NEW YORK, April 29 - It must have been a slow news day here this weekend.
On the front page of Saturday's New York Times, readers were treated to a story reporting that the DNA behind Celera Genomics' human genome sequence was largely Craig Venter's.
Where's the news? Good question. It's been widely known in genomics circles that The Craig had volunteered some of his own DNA in Celera's race with the Human Genome Project to sequence the human genome.
Truth is, whether it was an ego binge or common curiosity (Venter swears it was the latter), the former Celera head didn't try to hide his secret very well when he and Eric Lander were inches from fisticuffs.
"Want to know a secret?" Venter said to a Genome Technology reporter last summer when asked about an article in Esquire that depicted a nude woman reclined under a genetic karyotype. "It was my karyotype." And where, pray tell, did Esquire get that particular karyotype? "From the Science paper" that contained Celera's sequence, Venter replied, flashing his trademark toothy grin.
It's a relief to know that Venter's peers still shrug their shoulders at it all: Scientists' reacted to the Times article much in the same way they reacted to the July 2001 Genome Technology interview that broke the news--with amusement and indifference.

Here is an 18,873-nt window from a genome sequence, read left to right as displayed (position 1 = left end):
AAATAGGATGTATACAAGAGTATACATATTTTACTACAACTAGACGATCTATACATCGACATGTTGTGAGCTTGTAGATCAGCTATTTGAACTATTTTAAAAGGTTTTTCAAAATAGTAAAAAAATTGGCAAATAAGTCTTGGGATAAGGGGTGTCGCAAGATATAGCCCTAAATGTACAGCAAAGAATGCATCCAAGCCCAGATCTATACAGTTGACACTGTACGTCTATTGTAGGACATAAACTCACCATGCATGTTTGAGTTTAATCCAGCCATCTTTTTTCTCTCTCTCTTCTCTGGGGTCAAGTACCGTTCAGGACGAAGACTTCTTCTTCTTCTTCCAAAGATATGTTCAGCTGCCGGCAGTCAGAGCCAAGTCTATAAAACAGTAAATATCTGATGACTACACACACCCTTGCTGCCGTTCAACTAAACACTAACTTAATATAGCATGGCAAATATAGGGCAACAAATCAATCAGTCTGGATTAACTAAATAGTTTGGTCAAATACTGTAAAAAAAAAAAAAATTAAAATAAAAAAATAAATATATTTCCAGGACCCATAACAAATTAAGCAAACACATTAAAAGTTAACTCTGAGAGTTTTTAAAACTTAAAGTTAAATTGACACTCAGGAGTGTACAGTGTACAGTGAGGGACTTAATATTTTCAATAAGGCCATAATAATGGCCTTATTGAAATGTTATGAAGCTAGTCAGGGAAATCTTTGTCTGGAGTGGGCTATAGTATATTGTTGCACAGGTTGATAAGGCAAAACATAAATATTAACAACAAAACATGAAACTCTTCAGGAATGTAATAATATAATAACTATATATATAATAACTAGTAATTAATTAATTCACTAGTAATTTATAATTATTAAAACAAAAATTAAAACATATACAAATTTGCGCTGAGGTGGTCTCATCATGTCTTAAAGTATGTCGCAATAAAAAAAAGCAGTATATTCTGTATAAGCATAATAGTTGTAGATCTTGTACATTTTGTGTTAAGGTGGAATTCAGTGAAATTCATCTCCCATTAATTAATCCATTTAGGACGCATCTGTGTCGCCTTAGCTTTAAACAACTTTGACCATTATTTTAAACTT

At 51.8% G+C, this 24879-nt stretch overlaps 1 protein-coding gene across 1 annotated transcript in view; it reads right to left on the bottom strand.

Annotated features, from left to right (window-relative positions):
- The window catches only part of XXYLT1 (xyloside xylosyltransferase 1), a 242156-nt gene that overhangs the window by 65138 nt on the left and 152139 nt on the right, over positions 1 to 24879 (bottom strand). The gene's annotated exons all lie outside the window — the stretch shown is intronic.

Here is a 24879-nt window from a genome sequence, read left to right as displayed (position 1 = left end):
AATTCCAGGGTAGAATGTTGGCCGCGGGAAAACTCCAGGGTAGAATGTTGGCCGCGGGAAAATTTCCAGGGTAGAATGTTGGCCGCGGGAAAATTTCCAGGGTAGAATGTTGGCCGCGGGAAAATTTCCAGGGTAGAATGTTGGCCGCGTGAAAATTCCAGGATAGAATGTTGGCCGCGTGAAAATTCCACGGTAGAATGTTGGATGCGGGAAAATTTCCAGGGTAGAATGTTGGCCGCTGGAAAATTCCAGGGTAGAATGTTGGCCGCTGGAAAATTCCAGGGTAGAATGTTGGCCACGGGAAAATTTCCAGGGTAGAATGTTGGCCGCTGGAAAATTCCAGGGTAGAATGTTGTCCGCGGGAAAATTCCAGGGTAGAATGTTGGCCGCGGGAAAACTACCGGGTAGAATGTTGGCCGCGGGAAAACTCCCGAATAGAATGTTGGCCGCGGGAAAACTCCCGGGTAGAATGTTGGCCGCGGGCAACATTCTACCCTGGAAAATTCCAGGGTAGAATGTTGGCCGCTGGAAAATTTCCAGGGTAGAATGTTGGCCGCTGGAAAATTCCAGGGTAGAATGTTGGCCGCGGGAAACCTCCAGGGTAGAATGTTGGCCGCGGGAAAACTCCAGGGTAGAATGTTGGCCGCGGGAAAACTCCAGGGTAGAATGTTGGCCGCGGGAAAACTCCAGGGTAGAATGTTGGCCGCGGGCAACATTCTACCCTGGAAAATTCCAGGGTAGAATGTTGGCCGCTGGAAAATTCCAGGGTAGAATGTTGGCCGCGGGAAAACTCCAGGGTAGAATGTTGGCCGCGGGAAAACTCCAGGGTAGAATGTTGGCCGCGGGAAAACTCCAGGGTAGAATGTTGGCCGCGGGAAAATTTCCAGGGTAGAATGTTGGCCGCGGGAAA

To be sure, the Times' story, which ran almost 1,000 words, was a follow-up of a segment that ran on CBS' '60 Minutes II' on April 17 in which Venter briefly mentioned that Celera's sequence was based primarily on his own DNA.
Bioethicists can rest assured, though, that the identity of the four "anonymous" donors whose DNA was used by Celera is still a secret. "Only me and two other people" know who they are, Venter told the Times. It was not immediately clear whether his toothy grin made an appearance at that point.